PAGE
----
Some fifty years ago, the historian of intellectual life Robert Darnton, after finishing his doctoral work at Oxford, was researching the writer and Girondin leader Jacques-Pierre Brissot.

Very much a man of his time, Brissot had composed various political tracts in the 1780s as well as a spicy libel about the Queen of France, called Passe-temps d’Antoinette— Antoinette’s Pastimes (the coyness of the genre’s titles has little changed over the centuries)—earning him a spell in the Bastille. Years later, as a member of the Convention and naively believing that France’s Revolutionary atmosphere was less threatening, he found himself on the wrong side of Maximilien Robespierre, a mistake that earned him a more permanent spell in the grounds of the Chapelle expiatoire after a brief stop at the Place de la Concorde. In happier days, though, Brissot published through the Société typographique de Neuchâtel (stn), a publisher and bookseller located in Switzerland, a few miles east of the French border.

The stn dealt in clandestine literature. Not only was it in the pirated-edition business, it also published so-called livres philosophiques, a euphemism covering seditious books like Mercier’s utopian L’An deux mille quatre cent quarante (In the Year 2440) and Voltaire’s Questions sur L’Encyclopédie, political slanders (libelles) like Brissot’s own Passe-temps d’Antoinette and Pidansat de Mairobert’s Anecdotes sur Mme la comtesse du Barry, pornographically anticlerical (Thérèse philosophe) and irreligious works, books on freemasonry and the occult, and tittle-tattle (chroniques scandaleuses) like L’espion anglais (The English Spy). It was a huge business—France’s reading classes loved their livres philosophiques—and the stn was one of a number of presses that sprang up (“like mushrooms,” says Darnton) along the Swiss border. To get them to their readers, these firms would arrange for their books to be smuggled across the border to individual booksellers for sale sous le manteau.

The stn’s niche existed because of pre-Revolutionary France’s highly restrictive copyright laws, trade restraints, and government censorship that severely curtailed what could be printed and distributed. Were it located in France, the stn could have had its stock lacerated and burned by the public executioner and its owners bankrupted. If caught, smugglers could be branded with the letters gal (for galérien, galley slave) and packed off to the ships at Toulon where they would row the next nine years of their lives away.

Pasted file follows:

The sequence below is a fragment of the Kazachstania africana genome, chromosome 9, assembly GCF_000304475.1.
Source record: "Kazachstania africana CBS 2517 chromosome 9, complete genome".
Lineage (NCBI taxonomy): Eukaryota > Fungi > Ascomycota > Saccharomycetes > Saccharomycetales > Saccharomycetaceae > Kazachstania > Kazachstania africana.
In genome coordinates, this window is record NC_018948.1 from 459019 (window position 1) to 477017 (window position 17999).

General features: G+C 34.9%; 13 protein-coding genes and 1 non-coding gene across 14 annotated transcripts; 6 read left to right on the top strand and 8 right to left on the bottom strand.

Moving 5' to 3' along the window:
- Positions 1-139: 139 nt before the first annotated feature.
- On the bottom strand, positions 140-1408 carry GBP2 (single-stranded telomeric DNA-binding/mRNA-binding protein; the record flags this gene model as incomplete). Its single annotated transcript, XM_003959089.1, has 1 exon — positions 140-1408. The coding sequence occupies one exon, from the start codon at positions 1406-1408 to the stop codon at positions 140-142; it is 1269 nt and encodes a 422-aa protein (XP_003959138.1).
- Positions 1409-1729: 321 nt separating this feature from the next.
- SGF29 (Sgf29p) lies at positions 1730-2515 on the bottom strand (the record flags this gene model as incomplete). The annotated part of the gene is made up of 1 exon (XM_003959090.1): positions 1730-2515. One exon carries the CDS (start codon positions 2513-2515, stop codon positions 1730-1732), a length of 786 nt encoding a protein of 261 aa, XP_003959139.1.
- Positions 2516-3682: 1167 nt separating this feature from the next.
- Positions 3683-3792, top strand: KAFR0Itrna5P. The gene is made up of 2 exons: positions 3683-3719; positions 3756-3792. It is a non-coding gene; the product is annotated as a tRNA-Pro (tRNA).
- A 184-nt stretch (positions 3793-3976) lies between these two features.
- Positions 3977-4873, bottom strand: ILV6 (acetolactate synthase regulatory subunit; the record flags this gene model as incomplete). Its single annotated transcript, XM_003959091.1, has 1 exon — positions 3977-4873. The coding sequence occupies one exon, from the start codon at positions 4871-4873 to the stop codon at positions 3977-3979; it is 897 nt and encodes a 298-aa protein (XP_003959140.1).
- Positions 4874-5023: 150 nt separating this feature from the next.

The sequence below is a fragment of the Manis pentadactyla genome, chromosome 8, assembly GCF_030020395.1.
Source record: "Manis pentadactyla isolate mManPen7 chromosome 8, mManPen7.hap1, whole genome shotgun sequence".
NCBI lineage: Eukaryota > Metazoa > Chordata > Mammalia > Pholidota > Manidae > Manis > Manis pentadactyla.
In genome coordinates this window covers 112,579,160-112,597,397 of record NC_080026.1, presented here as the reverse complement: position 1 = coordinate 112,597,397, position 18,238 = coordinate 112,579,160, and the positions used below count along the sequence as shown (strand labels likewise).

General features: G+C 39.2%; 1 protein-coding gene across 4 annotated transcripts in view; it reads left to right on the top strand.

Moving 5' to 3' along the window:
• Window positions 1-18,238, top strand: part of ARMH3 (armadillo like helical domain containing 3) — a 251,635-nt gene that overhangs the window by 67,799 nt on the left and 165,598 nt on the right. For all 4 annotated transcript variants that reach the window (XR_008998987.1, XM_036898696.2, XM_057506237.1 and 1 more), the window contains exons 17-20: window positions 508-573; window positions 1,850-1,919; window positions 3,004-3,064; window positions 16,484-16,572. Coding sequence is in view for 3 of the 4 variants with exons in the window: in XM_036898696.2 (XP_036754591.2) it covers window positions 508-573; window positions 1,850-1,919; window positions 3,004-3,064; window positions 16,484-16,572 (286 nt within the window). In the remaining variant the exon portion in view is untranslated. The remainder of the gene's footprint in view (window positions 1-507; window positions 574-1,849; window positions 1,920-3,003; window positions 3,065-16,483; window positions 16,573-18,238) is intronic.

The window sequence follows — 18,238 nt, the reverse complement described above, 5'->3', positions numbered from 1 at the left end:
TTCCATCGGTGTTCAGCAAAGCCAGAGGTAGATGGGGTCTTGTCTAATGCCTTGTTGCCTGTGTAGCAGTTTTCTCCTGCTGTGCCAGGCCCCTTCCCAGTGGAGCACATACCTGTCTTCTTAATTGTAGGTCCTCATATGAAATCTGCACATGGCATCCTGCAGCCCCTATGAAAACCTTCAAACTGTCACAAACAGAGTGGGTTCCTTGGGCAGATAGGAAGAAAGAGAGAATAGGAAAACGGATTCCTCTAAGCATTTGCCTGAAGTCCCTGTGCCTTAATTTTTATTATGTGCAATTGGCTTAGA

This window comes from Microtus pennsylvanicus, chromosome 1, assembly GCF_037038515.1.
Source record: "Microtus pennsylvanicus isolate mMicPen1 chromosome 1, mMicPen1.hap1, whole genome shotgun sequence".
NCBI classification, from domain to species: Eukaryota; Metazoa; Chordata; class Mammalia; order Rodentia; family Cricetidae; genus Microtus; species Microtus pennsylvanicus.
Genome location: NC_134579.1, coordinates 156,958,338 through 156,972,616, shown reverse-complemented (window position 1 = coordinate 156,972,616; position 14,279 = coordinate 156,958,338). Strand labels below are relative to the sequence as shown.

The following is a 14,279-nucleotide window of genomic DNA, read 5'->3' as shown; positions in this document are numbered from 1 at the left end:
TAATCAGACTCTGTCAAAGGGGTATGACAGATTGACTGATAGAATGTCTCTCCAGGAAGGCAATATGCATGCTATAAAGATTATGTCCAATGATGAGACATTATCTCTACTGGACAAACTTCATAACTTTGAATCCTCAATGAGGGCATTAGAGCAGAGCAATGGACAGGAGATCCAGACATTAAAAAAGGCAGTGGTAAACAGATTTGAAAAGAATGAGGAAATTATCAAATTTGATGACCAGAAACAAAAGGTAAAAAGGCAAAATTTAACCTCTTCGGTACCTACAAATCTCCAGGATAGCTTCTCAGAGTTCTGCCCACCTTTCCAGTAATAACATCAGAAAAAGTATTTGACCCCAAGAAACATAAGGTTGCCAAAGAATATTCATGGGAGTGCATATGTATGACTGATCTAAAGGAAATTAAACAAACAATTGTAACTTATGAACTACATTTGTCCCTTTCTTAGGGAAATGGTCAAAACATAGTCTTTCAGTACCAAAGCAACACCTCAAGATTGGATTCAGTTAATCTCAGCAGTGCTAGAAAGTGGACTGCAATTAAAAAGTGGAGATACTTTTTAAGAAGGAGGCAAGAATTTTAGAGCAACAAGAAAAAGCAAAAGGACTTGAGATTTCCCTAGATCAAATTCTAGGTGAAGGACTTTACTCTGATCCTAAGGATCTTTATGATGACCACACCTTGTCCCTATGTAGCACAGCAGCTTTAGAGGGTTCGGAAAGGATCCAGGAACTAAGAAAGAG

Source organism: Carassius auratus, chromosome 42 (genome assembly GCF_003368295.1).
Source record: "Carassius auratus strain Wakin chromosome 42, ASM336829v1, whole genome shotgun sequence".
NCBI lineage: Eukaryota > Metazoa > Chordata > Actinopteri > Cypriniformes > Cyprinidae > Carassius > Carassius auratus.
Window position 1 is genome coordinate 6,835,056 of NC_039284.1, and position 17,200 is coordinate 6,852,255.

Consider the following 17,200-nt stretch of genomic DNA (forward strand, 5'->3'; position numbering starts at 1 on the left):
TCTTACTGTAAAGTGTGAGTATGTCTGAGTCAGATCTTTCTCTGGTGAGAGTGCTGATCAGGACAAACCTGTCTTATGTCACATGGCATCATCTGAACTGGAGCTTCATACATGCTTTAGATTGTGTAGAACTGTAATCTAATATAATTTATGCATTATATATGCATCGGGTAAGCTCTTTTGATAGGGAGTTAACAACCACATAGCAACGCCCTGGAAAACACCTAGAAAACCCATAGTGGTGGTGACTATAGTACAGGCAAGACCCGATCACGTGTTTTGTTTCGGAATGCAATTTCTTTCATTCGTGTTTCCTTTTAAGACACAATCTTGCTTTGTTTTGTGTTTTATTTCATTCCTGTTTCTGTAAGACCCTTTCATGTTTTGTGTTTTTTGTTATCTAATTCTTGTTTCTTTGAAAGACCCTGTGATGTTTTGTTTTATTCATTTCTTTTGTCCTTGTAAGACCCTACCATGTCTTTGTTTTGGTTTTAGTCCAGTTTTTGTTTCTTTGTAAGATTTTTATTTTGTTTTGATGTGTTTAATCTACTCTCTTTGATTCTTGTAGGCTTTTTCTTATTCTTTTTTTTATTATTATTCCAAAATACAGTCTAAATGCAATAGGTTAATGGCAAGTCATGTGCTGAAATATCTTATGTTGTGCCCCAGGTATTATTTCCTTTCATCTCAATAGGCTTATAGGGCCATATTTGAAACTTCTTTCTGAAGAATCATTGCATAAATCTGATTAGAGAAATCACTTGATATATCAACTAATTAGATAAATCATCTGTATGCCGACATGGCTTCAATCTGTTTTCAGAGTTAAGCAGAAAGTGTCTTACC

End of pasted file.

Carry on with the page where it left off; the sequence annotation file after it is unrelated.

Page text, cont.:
While researching Brissot’s letters, Darnton uncovered an even bigger prize in Neuchâtel. He realized that the stn’s collection, with its tens of thousands of letters from all number of book-trade hangers-on, publication catalogues, advertising sheets, publishing and supply contracts, account books, and diaries, was a matchless resource into the thinking and practices of some of the very people that influenced, nourished, and abetted France’s intellectual life on the eve of the Revolution. Though other sources exist, there was nothing on the scale of the stn’s archives.

By 1965, when Darnton first began his work, scholars like E. P. Thompson, Richard Cobb, and Georges Lefebvre had developed a new type of “history from below”—a Marxist- informed historical method based on evidence from the lives of everyday people, rather than their leaders. Darnton’s inspiration was to adapt this approach to the analysis of historical events through the lens of the book world, his theory being that the history of the book and the history of ideas are inseparable. He realized that this new discipline, now known as l’histoire du livre, could enlarge not only our general understanding of the pre- Revolutionary book trade, but more importantly our understanding of the everyday customs and practices of contributors to the long chain extending from author to reader. It might also shed light on the unfolding of great events by revealing how, through the medium of books, Enlightenment ideas diffused through France, leading to the tantalizing, but still unanswered, question of how those books and ideas might have actually led to the Revolution.

A single-volume treatment of these issues was impossible, but in his first book that examined them, The Business of Enlightenment: A Publishing History of the Encyclopédie, 1775–1800 (1979), revision history and lively account of the re-publication of d’Alembert’s and Diderot’s Encyclopédie (1751–1772), Darnton indicated that it would be the first in a series. The Forbidden Best-Sellers of Pre- Revolutionary France (1995), an exploration into the more recherché literature so popular in the second half of the eighteenth century, was the second volume. Now, with A Literary Tour de France: The World of Books on the Eve of the French Revolution (2018), the trilogy is complete.1 It’s a good read on its own, especially with the foundational research reproduced on the accompanying website (, but familiarity with the first two works in the trilogy makes A Literary Tour even more immediate.

With contributors like Voltaire, Rousseau, d’Holbach, and Diderot himself, the Encyclopédie was a primary vector for the propagation of Enlightenment ideas. Its introduction or “Preliminary Discourse,” written by d’Alembert, featured a chart classifying human knowledge as a function of memory, reason, and imagination. Theology (artfully described as “science de Dieu”) was tucked away in the “reason” column, squeezed in alongside “science de la nature” and “science de l’homme.” This, of course, was scandal of the highest order, and the Church listed the Encyclopédie on its index librorum prohibitorum (where it lingered until Pope Paul VI discontinued the list in 1965—even the Marquis de Sade’s Justine and Juliette were removed before then). But while it caused uproar in government circles, the Encyclopédie nevertheless had sufficient support through Madame de Pompadour and the exceptionally well-placed Lamoignon de Malesherbes of the Direction de la Librairie (the regulator that granted permission to print) that it could appear in France without the executioner being summoned.